A study of the Augsburg University Hospital, Germany, recently showed that the lung tissue of deceased COVID-19 patients is irreversibly damaged.
The cause of the damage observed was SARS-CoV-2, whose genetic material could still be detected in the respiratory tract. Lung damage caused by machine ventilation could be largely ruled out as the cause, as more than half of the patients were not ventilated artificially. The severely impaired oxygen intake in the lungs eventually led to the death of the patients.
In the majority of cases, infection with the SARS-CoV-2 virus proceeds as a low complication disease of the upper respiratory tract, especially the throat. However, some patients develop pneumonia, which in a small proportion of cases is so severe that artificial ventilation is required. Despite all intensive care measures, patients die of this disease.
An interdisciplinary team of physicians led by the Augsburg-based pathologist Dr. Tina Schaller has performed a total of 19 autopsies on deceased patients with COVID-19 since April 4th, 2020. Thanks to careful explanation and coordination with the relatives of the deceased, an autopsy rate of almost 90% of deaths was achieved in Augsburg, which enabled the medical teams to make an unbiased assessment. The results of the first ten autopsies have now been published in the renowned Journal of the American Medical Association (JAMA).
"During the assessments, we were able to still detect the genetic material of the virus in the respiratory system of the deceased," explained Dr. Schaller, senior physician and main author of the study. Throughout the lung tissue itself, unusually severe, sometimes presumably irreversible damage was found. The medical team regards this change as the cause of death, as it massively impairs the oxygen intake by the lungs that then is supplied to the organs.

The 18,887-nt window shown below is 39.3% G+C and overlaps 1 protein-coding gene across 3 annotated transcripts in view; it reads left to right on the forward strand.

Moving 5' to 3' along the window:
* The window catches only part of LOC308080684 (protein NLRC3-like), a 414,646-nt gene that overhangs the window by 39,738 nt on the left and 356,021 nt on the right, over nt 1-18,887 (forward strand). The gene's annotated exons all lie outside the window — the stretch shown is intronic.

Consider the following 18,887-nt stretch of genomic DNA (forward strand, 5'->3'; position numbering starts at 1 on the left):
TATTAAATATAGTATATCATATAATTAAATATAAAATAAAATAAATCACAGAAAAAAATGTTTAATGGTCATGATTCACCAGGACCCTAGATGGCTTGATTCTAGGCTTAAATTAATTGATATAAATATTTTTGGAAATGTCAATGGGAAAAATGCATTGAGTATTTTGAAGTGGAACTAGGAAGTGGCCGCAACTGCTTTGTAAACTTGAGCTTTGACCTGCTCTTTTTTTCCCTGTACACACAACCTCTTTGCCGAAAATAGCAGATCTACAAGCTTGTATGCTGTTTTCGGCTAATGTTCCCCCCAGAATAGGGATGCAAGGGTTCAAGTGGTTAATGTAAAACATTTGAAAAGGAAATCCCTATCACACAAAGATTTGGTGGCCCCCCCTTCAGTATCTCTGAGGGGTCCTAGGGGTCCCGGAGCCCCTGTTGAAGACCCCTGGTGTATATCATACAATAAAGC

"The most important finding from this first analysis is that the lung damage described is obviously not a complication of artificial ventilation. Rather, it is most likely to be caused directly by the viral damage, independent of the intensive care measure. All patients suffered from severe underlying diseases that did not, however, lead directly to death," added Prof. Dr. Bruno Märkl, Director of the Institute of Pathology and Molecular Diagnostics at the Augsburg University Hospital and Chair of General and Special Pathology at the Medical Faculty of the University of Augsburg.
The research observed that no apparent severe changes could be detected in the other organs. The pronounced lung damage caused by SARS-CoV-2 is comparable to the effects of SARS and MERS diseases.